The most important thing? You have to want your basket. Period. Your picnic basket is not just what you offer to partners, it’s your life and all its contents. And if you don’t want your basket right now, that’s something to think about, work on, figure out. 

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8 Reasons To Not Be Friends With An Ex

“You’ve got to learn to leave the table/When love’s no longer being served” – Nina Simone

“Someone can be madly in love with you and still not be ready. They can love you in a way you have never been loved and still not join you on the bridge. And whatever their reasons you must leave. Because you never ever have to inspire anyone to meet you on the bridge. You never ever have to convince someone to do the work to be ready.” – Nayyirah Waheed

Context: The Dumper wants friendship, nothing awful happened during the course of dating, ie: no cheating, no awful fights, no nothing. one person just went “nope, not this, but let’s be friends” except less glibly and actually seems to mean it. The “you” in this article is The Dumpee and no this is not one of those awful “how to get your ex back” nonsense bullshit articles (*vomit forever*).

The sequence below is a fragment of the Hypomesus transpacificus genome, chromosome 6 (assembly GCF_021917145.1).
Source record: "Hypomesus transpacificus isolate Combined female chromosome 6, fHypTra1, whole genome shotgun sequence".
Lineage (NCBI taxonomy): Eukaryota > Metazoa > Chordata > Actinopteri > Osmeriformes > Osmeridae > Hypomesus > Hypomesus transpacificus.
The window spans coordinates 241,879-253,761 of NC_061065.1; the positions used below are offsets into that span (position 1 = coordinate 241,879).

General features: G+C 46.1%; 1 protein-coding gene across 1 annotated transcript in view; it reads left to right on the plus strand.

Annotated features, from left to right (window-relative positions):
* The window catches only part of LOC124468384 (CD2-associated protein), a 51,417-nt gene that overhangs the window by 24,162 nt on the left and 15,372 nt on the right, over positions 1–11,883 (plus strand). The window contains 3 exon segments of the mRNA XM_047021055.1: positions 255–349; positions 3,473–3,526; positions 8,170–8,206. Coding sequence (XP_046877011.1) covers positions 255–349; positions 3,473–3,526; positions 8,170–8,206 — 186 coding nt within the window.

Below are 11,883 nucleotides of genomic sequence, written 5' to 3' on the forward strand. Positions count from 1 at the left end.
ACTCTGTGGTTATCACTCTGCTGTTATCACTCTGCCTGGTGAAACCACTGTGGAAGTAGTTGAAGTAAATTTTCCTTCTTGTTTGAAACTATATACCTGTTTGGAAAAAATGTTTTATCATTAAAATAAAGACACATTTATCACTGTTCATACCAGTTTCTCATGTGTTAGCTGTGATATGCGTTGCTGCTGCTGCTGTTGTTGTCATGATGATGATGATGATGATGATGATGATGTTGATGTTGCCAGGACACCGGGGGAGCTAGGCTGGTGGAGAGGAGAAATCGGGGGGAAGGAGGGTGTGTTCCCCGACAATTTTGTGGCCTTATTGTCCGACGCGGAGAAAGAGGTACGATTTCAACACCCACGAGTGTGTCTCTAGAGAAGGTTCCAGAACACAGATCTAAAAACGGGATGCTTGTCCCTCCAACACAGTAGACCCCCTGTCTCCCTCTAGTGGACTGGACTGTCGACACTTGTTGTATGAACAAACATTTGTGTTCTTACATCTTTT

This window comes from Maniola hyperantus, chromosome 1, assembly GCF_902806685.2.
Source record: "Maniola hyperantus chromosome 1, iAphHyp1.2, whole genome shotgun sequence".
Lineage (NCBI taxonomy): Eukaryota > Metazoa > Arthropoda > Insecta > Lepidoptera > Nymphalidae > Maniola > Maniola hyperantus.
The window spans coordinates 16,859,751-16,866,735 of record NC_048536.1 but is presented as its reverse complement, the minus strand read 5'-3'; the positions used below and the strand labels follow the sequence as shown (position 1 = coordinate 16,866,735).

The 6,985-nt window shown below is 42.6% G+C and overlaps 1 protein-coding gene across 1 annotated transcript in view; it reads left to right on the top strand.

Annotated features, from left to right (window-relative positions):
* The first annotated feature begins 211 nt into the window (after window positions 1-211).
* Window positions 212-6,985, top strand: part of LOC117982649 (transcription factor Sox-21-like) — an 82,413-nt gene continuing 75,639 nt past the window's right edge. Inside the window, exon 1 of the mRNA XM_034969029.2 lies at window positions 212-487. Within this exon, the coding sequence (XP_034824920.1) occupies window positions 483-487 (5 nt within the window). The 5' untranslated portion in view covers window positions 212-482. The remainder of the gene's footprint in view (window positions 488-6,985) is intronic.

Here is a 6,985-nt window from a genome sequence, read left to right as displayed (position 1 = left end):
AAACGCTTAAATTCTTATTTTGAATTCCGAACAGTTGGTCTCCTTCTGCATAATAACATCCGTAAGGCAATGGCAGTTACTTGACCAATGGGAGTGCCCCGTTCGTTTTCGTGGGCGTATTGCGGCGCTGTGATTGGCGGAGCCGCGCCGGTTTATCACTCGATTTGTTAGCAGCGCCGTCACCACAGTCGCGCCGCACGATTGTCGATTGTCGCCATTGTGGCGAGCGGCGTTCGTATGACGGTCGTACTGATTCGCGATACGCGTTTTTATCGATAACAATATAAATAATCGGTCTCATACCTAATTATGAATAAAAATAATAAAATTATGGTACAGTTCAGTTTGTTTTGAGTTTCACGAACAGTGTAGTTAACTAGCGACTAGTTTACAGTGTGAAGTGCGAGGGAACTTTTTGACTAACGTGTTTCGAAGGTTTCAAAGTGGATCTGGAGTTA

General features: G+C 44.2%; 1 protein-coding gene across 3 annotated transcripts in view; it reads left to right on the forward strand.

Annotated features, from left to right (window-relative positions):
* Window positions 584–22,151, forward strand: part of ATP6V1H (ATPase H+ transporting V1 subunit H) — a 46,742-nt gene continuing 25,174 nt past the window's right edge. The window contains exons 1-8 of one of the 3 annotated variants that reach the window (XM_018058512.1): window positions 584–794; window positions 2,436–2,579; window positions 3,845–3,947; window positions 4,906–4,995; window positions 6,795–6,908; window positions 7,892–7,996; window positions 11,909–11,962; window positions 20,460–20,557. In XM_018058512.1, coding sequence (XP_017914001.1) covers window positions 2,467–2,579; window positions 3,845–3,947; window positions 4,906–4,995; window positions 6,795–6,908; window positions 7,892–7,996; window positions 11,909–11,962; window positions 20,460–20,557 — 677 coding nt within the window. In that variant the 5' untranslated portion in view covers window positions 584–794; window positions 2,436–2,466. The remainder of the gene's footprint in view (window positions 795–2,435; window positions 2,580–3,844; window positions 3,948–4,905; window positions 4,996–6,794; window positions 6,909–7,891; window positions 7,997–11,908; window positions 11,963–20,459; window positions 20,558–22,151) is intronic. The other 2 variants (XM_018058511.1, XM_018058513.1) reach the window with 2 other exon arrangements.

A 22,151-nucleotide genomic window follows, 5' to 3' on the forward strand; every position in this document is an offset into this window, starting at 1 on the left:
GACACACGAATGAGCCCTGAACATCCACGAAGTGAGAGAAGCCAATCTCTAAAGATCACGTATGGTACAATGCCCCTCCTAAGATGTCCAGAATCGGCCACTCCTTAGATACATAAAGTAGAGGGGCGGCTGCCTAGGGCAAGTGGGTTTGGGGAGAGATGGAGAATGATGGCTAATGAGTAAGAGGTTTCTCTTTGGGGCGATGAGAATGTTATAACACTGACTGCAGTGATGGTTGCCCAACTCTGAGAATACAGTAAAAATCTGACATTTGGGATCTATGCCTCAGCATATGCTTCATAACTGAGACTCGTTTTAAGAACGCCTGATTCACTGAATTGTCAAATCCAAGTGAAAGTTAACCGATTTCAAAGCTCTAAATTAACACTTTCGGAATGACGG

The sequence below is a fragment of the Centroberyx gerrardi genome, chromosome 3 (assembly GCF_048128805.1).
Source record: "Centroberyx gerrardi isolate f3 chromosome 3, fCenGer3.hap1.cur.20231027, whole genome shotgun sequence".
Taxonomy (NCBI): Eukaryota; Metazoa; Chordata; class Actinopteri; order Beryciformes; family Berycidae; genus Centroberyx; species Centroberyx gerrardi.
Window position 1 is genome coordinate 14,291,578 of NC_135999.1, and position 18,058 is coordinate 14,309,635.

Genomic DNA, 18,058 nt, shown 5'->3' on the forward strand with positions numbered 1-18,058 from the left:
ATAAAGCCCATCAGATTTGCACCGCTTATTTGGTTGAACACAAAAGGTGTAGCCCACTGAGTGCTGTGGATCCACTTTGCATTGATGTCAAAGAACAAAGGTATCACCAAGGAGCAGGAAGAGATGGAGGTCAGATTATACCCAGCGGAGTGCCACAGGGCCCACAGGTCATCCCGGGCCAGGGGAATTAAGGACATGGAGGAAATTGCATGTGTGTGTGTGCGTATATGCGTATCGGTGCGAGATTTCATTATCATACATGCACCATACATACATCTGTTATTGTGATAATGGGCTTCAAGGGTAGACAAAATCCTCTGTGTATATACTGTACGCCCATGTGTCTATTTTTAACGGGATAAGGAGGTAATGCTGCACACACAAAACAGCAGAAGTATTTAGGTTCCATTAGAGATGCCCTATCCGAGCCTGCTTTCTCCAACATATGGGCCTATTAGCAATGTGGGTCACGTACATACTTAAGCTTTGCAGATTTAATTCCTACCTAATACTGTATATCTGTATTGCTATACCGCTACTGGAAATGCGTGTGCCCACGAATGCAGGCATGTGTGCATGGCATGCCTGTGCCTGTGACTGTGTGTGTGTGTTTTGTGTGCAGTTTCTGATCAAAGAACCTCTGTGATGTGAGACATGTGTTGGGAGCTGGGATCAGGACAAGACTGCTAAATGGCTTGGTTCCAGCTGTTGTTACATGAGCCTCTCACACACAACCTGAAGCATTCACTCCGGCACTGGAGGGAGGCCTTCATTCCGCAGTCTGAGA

This article is definitely for losers like the author who had to figure this out the hard way, because the author tends to be someone who always always does things the hardest possible way ever. Come, gather, losers.

1. Staying in touch prolongs your pain, healing time, and is unfair to you.